Documenting a dream
TwentyFiveEight Productions documents Farley, Underground Saints in Ireland
After a few days of growing accustomed to life in front of the camera, local musicians from Underground Saints and Farley will soon pack their bags and head to the Emerald Isle with filmmakers from TwentyFiveEight Productions in Scranton.
Farley and Underground Saints will perform a number of gigs in Ireland, including several at the famous Ballina Salmon Festival in the County of Mayo. Ten musicians will be joined by Markie Dennebaum, Tim McDermott and Jim Reynolds from TwentyFiveEight Productions, who will document the experience from start to finish. (Think U2’s Rattle and Hum).
We recently caught up with filmmakers Dennebaum, McDermott and musician Pat Flynn to chat about the project that has rekindled the Saints’ creative spark, and presented a great opportunity for collaboration among artists.
After spending just a few minutes with them in TwentyFiveEight’s new facility at 703 N. Washington Ave., Scranton, it was easy to see the camaraderie and respect these artists have for each other. “I think that our creative headspace is very similar,” Flynn explained. “We connect. We understand the hard work that goes into it … I think we approach each of our artforms in a similar way, and I think that’s why it works so well.”
Dennebaum agreed. “We’re totally into it. He (Flynn) loves music, I love music and that’s why I got involved. I love photography and music, and the perfect blend is this moment.”
On July 7, the group will leave for Ireland to document their experience performing at the Ballina Salmon Festival and at numerous other venues in the area. McDermott, who has the daunting task of editing the footage once the team returns to Scranton, estimated they’ll shoot 700 minutes of film a day for six days.
“When all is said and done, we’ll probably have 120 hours of footage to go through to get down to 90 minutes,” Dennebaum said.
In order to help them get to this point and bring Flynn’s idea to life, they needed a little (maybe more than a little) international assistance. Enter Flynn’s family in Ballina, particularly a delightful relative named Margaret Popplewell. Her role is a key one. Flynn had sent her a few cds and she enjoyed them so much she began sharing them with others. “She loved Underground Saints and Farley and she’d say, ‘Send 20 over. Send 30, 40,’ Flynn said. “And I’d ask, ‘What are you doing with all these?’ She said people loved them and they were buying them without her even trying. She got us involved in radio over there and it’s been a really good working relationship,” he said.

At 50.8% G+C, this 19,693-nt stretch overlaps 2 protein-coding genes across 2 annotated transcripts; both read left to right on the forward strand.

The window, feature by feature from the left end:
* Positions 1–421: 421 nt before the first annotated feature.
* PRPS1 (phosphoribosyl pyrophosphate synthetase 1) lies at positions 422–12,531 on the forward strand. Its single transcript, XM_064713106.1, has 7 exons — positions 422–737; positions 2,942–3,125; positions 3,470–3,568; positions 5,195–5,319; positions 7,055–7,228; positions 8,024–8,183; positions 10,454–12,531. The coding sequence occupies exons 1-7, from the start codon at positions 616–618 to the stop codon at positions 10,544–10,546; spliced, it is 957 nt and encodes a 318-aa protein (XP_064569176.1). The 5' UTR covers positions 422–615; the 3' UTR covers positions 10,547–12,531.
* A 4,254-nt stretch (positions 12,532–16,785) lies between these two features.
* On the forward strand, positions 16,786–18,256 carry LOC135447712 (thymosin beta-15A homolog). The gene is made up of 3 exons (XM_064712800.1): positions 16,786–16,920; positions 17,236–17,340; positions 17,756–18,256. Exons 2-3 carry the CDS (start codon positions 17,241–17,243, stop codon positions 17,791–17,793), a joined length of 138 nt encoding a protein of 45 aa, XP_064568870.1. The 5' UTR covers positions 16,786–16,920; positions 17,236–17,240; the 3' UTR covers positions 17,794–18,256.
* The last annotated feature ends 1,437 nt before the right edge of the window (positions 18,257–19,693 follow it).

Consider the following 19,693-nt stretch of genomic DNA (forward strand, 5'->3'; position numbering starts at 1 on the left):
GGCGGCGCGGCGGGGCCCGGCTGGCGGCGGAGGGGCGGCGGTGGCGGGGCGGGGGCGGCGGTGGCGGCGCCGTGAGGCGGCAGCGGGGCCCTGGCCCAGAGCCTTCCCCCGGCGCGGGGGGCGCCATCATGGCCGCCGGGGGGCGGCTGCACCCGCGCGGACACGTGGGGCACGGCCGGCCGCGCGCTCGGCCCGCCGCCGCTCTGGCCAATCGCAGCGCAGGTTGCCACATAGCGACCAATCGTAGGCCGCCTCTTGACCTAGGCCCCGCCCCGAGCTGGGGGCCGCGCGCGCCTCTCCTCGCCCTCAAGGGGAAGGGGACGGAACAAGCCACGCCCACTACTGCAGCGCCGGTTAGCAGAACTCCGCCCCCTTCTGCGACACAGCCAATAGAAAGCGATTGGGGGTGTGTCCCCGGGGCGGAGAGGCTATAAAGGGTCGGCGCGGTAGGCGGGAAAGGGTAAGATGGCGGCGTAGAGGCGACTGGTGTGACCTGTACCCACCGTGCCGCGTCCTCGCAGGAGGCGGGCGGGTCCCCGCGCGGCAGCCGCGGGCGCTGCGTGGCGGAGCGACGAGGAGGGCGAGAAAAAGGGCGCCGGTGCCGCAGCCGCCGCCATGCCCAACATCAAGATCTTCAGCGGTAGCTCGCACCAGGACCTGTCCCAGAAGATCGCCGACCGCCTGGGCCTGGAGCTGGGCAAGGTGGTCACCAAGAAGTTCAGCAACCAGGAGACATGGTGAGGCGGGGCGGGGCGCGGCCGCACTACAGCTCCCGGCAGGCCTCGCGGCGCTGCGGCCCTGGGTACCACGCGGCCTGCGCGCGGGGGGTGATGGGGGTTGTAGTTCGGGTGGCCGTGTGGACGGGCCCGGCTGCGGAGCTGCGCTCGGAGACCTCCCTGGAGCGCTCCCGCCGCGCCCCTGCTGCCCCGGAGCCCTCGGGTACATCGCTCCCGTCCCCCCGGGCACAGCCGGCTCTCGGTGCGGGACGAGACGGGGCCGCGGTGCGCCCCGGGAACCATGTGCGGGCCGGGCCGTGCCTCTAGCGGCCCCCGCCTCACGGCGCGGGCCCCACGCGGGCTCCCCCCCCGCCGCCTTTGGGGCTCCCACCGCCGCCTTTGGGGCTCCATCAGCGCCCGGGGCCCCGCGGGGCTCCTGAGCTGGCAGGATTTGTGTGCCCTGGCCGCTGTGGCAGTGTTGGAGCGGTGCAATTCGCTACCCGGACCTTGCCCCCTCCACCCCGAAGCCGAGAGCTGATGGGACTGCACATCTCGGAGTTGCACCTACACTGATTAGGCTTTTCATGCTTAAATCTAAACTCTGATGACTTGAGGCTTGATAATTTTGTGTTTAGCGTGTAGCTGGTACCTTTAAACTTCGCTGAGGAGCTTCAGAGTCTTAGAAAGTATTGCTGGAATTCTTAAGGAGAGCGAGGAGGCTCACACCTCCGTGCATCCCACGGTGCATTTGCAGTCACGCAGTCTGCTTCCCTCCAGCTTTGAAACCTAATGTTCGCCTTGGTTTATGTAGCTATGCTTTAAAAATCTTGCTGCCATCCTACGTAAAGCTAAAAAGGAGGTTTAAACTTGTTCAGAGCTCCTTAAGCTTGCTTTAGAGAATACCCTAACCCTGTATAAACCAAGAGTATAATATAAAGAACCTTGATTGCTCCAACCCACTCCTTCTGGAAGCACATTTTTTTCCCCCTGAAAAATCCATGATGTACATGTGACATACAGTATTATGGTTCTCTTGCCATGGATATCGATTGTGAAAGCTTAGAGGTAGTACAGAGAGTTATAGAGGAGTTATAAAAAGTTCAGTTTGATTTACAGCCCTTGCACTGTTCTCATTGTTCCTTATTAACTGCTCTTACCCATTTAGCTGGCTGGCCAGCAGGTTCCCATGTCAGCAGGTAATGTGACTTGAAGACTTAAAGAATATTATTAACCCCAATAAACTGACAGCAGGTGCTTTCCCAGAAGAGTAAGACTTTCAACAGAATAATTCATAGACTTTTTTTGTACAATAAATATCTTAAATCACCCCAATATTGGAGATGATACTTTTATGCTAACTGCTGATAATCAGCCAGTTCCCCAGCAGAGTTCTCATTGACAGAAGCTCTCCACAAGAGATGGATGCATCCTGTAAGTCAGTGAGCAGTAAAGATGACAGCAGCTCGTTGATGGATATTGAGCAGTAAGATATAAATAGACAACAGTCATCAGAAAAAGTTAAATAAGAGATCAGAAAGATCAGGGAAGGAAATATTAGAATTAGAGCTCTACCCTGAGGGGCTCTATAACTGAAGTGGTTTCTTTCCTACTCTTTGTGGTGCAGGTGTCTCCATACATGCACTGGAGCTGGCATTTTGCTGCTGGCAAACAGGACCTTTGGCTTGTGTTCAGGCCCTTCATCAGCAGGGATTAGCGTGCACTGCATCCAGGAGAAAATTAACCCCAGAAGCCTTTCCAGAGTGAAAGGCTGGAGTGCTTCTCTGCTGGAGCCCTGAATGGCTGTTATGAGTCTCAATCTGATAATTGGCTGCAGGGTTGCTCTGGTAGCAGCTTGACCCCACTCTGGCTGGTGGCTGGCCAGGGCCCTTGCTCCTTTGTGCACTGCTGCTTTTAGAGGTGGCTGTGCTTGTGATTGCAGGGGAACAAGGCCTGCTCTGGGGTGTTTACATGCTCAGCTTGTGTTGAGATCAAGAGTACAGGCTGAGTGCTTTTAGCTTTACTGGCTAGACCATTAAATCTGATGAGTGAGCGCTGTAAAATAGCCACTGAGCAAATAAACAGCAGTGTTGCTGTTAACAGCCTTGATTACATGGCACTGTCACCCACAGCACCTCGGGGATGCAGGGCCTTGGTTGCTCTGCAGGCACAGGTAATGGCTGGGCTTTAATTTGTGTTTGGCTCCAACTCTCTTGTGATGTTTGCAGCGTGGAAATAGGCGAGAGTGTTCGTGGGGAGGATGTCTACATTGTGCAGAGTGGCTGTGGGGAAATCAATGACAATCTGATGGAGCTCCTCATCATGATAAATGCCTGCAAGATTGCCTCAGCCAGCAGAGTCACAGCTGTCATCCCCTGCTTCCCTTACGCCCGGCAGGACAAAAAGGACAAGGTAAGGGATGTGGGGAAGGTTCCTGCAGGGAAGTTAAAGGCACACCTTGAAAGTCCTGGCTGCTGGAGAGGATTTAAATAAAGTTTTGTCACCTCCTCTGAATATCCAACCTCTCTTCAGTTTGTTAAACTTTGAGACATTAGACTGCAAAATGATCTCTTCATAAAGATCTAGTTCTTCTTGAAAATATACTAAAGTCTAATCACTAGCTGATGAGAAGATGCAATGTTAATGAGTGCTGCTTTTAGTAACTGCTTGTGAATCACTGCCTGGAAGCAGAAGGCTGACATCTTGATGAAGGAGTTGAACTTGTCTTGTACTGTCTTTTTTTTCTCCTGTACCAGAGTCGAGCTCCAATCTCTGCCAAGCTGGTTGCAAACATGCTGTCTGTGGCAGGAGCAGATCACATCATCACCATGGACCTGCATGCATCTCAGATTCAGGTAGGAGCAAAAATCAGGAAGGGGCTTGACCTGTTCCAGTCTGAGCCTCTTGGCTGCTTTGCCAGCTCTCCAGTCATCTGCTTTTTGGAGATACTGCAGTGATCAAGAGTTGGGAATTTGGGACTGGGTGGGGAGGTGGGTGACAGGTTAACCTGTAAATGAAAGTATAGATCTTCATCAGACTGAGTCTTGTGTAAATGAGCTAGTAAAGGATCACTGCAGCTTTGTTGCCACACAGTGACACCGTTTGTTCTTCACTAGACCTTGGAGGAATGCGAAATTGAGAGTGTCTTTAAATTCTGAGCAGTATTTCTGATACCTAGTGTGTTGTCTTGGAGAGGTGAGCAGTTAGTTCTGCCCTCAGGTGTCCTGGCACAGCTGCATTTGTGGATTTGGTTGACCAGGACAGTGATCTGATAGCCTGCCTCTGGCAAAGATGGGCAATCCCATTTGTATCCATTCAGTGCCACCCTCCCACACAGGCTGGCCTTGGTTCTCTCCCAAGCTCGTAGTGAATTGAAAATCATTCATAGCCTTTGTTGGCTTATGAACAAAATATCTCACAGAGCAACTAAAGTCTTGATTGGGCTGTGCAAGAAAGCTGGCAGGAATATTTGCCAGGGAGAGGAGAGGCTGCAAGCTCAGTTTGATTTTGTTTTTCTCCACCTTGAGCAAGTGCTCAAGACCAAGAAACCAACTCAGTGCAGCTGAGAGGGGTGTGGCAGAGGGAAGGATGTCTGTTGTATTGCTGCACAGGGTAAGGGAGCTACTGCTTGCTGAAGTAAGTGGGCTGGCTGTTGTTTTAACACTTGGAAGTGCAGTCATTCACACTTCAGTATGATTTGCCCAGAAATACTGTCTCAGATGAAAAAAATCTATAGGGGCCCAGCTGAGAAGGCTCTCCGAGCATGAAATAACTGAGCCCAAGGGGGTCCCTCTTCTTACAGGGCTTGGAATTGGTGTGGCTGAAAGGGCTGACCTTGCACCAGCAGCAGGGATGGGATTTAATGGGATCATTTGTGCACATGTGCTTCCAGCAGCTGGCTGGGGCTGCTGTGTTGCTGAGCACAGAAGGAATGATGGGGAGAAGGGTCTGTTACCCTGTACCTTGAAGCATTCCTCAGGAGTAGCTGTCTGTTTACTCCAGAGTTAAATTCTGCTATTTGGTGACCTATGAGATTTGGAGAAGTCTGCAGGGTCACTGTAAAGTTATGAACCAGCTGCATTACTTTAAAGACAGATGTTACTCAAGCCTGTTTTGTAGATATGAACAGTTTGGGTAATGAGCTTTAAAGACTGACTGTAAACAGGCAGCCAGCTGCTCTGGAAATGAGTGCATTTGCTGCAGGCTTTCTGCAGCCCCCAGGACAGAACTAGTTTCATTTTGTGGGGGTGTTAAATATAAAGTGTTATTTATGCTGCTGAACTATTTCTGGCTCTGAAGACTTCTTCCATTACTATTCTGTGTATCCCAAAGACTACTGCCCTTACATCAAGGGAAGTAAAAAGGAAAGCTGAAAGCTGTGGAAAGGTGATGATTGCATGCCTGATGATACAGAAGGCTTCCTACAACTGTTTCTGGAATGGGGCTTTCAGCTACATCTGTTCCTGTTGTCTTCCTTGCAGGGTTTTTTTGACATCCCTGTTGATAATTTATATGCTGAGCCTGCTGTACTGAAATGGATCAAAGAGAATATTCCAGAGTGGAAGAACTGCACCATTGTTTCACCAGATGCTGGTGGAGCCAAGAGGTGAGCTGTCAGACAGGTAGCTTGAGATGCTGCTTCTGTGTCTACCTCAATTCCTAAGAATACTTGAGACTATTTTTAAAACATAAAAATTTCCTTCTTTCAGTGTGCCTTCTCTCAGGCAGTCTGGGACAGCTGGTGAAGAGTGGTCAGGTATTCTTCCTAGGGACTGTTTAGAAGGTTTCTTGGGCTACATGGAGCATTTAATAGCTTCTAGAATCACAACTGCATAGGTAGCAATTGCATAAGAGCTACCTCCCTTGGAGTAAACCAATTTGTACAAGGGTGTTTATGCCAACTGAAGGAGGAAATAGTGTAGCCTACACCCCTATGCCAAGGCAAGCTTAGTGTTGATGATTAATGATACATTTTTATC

Underground Saints are extremely popular in Ireland, and they are getting airplay on one of Ireland’s biggest radio stations, Midwest Radio. “We always did think our music would work really well in the European markets — Ireland, England, obviously mainland Europe — and it did resonate over there immediately. Hopefully, this is the beginning of hitting England and other areas as well,” he said.
Though she has no experience in the music industry, Popplewell must have been fueled by pure faith and belief in the music. She rolled up her sleeves and coordinated their entire schedule combining festival gigs with other appearances.
Dennebaum explained they’re focused on offering a true glimpse into the music world and perhaps their work will make people stop and consider the state of music today, and how it’s changed in the last 30 years. “I met them in 2001 and I’ve been a fan ever since. We ended up becoming friends … I saw the struggle. I saw the fight. I saw the pride swallowing siege that it was, and these guys are still doing it. They’re killing it. They’re making great music. Why isn’t anyone talking about it? And that’s why I want to document it.”
Flynn noted the talent that has come from this area. “When you look at the cultural history here and really study the history of the area, there’s been a lot of great people from here. HBO started in Wilkes-Barre, and Bill O’Reilly worked at WBRE,” he said.
“A lot of talent comes out of here, but it’s the ones who are willing to take the chance (who make the difference); the ones who are ready to say, ‘I’m going to stand at the edge of this cliff and I’m not going to be afraid and I’m going to jump,” Dennebaum said. “We want to have a rough cut ready by September to get it out to film festivals because I think that’s how good it’s going to be. This is not for the money. We all sat down collectively and said we need to figure out a way to pay everyone back, and we’re all good with that. If we can cover our costs and raise awareness and visibility on everything involved with it from the Saints and Farley and talent from this area — and over there — we can make some sort of impact. There are the people who say if you touch one person’s life, you’ve made a difference. We don’t want to touch one person’s life; we want to touch a lot of people’s lives. You can’t put a price tag on that. It’s invaluable. That’s ultimately what I think we’re capable of doing.”
— julie Imel